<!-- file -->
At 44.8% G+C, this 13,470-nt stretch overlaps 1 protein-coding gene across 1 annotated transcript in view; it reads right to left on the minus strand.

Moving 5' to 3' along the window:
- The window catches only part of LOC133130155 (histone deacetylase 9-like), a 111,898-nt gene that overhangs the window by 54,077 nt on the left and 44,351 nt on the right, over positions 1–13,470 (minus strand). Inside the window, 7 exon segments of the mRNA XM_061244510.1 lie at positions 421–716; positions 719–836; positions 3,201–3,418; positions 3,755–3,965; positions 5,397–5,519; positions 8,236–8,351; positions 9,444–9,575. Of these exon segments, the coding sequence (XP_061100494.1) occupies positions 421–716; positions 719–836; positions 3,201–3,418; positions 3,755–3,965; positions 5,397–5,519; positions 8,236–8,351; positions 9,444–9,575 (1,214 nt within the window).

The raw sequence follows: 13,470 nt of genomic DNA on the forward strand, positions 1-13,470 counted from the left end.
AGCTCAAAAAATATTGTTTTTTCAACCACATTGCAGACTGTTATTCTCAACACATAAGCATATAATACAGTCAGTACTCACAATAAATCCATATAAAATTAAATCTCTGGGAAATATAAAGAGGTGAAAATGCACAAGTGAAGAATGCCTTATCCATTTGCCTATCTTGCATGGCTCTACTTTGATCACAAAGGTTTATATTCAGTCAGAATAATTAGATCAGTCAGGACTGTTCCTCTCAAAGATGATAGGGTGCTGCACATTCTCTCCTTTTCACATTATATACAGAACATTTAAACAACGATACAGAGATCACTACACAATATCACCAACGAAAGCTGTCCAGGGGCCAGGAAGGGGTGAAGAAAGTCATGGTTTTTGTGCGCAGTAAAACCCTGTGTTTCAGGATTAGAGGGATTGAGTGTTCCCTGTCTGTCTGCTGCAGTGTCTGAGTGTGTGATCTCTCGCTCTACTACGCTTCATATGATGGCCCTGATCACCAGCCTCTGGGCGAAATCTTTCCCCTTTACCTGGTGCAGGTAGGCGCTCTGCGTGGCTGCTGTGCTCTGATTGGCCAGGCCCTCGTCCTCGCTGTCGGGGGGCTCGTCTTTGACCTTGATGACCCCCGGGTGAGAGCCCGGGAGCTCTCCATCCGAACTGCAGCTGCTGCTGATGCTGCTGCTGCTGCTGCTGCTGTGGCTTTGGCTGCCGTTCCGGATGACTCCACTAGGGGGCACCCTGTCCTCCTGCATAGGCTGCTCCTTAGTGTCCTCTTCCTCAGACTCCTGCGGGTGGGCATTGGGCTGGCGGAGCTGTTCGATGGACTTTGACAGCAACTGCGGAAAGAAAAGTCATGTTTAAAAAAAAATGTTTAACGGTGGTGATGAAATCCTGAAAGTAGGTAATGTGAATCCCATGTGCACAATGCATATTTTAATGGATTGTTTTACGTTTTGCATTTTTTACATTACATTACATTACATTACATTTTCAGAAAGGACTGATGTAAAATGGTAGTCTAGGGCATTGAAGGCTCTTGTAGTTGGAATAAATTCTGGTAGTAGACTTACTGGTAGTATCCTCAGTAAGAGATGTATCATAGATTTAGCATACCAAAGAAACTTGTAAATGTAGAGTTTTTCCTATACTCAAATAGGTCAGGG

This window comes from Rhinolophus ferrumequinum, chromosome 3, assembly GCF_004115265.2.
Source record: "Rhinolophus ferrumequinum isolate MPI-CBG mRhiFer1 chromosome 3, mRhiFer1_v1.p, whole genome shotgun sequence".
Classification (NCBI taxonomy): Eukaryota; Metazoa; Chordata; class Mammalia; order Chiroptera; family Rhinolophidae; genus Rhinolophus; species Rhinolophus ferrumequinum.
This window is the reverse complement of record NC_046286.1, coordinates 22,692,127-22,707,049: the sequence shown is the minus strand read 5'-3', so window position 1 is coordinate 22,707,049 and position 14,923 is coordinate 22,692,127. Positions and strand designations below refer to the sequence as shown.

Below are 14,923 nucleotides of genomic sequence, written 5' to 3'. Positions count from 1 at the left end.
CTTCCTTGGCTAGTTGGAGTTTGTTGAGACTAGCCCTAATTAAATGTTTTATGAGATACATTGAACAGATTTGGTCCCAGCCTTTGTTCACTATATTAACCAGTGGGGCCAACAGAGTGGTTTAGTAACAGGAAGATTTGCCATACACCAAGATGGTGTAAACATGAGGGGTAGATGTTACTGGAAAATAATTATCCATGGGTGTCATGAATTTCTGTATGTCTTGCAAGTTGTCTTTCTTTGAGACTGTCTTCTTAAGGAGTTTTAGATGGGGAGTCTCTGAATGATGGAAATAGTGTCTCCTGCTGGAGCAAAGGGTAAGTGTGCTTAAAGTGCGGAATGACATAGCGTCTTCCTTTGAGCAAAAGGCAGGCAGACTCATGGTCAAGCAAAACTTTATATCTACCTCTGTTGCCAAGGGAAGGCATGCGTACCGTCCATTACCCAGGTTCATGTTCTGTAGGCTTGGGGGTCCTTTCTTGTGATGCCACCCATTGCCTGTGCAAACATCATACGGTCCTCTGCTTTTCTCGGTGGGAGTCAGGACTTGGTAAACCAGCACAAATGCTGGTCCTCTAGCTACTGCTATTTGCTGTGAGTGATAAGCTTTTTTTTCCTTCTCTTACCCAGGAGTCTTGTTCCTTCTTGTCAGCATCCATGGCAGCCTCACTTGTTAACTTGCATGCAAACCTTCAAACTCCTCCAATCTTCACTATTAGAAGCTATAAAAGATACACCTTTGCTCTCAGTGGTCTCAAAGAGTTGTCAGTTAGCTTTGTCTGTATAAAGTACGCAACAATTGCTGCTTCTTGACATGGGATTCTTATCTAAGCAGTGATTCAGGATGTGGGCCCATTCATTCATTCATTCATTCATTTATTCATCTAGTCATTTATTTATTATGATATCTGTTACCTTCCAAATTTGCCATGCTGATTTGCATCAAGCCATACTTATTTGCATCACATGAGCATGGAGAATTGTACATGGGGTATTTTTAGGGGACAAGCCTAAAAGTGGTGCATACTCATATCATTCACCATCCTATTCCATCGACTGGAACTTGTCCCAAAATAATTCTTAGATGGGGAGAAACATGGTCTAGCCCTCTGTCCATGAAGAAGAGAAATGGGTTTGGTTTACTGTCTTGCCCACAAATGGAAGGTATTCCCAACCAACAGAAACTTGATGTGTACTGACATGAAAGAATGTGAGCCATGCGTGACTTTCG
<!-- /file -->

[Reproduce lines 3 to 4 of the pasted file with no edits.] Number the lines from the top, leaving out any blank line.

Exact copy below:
- The window catches only part of LOC133130155 (histone deacetylase 9-like), a 111,898-nt gene that overhangs the window by 54,077 nt on the left and 44,351 nt on the right, over positions 1–13,470 (minus strand). Inside the window, 7 exon segments of the mRNA XM_061244510.1 lie at positions 421–716; positions 719–836; positions 3,201–3,418; positions 3,755–3,965; positions 5,397–5,519; positions 8,236–8,351; positions 9,444–9,575. Of these exon segments, the coding sequence (XP_061100494.1) occupies positions 421–716; positions 719–836; positions 3,201–3,418; positions 3,755–3,965; positions 5,397–5,519; positions 8,236–8,351; positions 9,444–9,575 (1,214 nt within the window).

The raw sequence follows: 13,470 nt of genomic DNA on the forward strand, positions 1-13,470 counted from the left end.